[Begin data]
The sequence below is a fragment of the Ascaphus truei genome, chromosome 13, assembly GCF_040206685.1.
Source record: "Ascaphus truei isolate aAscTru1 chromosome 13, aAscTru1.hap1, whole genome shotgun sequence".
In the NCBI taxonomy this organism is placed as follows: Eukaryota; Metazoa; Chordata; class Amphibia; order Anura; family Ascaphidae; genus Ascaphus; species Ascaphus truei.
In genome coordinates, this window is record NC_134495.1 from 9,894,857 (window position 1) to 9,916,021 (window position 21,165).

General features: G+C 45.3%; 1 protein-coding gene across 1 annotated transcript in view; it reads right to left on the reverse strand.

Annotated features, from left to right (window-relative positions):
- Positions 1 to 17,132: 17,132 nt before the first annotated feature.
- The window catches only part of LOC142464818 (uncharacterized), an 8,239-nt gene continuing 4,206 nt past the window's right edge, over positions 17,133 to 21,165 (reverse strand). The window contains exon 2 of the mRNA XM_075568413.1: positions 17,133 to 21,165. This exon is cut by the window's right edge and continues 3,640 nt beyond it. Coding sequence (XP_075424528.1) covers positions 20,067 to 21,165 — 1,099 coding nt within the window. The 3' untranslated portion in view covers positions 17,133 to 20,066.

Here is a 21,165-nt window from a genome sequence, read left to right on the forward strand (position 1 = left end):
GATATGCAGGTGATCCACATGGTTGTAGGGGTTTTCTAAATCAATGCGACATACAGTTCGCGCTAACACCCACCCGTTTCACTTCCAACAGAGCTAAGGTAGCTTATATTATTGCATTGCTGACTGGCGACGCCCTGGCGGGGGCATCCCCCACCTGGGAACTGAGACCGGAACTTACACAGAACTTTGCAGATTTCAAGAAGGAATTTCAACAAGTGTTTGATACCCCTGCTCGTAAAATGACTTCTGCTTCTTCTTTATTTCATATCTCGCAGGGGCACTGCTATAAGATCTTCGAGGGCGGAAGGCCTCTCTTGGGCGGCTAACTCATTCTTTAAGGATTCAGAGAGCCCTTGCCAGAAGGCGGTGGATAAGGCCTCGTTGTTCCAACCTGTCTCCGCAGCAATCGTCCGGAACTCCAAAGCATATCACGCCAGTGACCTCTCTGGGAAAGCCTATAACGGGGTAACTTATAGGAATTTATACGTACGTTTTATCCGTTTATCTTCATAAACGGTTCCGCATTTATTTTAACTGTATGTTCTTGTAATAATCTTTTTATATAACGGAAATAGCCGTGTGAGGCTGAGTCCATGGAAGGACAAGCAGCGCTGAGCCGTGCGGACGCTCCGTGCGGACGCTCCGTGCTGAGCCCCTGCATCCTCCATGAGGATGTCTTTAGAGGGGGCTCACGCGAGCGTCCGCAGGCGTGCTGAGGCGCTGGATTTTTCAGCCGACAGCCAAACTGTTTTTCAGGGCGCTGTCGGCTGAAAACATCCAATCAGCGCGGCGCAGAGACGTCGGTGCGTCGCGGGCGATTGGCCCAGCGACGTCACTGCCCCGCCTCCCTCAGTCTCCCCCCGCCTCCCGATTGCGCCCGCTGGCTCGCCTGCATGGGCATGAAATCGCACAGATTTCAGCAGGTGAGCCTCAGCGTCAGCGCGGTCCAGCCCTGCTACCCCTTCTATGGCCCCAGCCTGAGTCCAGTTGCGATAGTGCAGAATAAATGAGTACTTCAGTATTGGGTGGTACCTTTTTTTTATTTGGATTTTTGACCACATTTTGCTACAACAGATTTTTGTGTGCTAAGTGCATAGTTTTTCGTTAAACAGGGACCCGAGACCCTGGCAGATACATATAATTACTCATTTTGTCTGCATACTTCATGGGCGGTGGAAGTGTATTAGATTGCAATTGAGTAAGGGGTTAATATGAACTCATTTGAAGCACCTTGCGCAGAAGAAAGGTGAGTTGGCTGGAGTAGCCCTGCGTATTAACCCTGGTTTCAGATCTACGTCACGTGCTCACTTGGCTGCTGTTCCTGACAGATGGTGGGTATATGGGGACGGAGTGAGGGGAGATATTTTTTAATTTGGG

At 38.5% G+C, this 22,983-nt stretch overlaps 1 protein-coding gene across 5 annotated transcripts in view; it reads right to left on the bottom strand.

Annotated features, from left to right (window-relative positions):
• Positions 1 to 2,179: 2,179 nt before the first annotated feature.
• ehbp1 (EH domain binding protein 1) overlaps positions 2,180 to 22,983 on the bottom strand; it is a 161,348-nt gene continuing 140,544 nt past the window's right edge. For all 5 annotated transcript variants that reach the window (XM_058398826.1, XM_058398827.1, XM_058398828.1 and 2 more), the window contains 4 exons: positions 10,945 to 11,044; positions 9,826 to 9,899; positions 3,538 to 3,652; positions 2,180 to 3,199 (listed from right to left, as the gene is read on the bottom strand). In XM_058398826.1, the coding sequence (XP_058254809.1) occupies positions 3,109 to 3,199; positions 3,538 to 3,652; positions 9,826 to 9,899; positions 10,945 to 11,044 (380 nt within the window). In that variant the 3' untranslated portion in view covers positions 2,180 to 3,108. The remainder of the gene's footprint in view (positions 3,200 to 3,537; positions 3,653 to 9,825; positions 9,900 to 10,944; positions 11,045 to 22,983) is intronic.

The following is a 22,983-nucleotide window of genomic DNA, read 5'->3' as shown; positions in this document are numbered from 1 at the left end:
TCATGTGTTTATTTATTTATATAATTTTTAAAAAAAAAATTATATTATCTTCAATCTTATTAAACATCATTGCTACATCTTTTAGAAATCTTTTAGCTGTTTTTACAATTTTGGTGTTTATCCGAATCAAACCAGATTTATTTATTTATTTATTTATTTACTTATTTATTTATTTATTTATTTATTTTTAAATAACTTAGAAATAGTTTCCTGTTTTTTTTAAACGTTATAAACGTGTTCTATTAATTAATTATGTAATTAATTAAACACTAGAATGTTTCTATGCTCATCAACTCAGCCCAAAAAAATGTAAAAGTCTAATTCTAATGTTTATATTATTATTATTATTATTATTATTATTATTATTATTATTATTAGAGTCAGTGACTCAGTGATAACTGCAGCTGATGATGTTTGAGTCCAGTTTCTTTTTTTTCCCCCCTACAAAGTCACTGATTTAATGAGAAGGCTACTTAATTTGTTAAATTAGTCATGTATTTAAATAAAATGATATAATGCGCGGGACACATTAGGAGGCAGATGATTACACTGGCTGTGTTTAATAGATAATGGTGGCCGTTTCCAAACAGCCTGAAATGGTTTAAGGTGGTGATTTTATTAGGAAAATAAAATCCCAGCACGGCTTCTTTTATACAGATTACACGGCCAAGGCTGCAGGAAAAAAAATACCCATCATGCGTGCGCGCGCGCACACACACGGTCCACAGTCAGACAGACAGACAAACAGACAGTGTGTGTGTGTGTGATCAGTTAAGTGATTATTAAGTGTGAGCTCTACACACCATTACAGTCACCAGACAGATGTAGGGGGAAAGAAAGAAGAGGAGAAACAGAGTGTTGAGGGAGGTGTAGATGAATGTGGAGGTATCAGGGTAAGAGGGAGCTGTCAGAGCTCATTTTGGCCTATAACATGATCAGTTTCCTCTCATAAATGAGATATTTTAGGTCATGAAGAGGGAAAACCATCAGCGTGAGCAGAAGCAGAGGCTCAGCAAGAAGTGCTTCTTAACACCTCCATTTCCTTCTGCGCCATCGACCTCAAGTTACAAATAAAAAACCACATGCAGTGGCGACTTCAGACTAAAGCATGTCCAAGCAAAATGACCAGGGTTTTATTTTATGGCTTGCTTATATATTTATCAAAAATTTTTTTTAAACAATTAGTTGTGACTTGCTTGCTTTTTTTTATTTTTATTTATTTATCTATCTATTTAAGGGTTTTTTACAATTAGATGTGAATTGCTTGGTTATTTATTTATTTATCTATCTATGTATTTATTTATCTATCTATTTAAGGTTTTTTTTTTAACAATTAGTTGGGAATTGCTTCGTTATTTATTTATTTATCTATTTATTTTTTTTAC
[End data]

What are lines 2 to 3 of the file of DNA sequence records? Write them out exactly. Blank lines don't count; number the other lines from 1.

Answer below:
Source record: "Ascaphus truei isolate aAscTru1 chromosome 13, aAscTru1.hap1, whole genome shotgun sequence".
In the NCBI taxonomy this organism is placed as follows: Eukaryota; Metazoa; Chordata; class Amphibia; order Anura; family Ascaphidae; genus Ascaphus; species Ascaphus truei.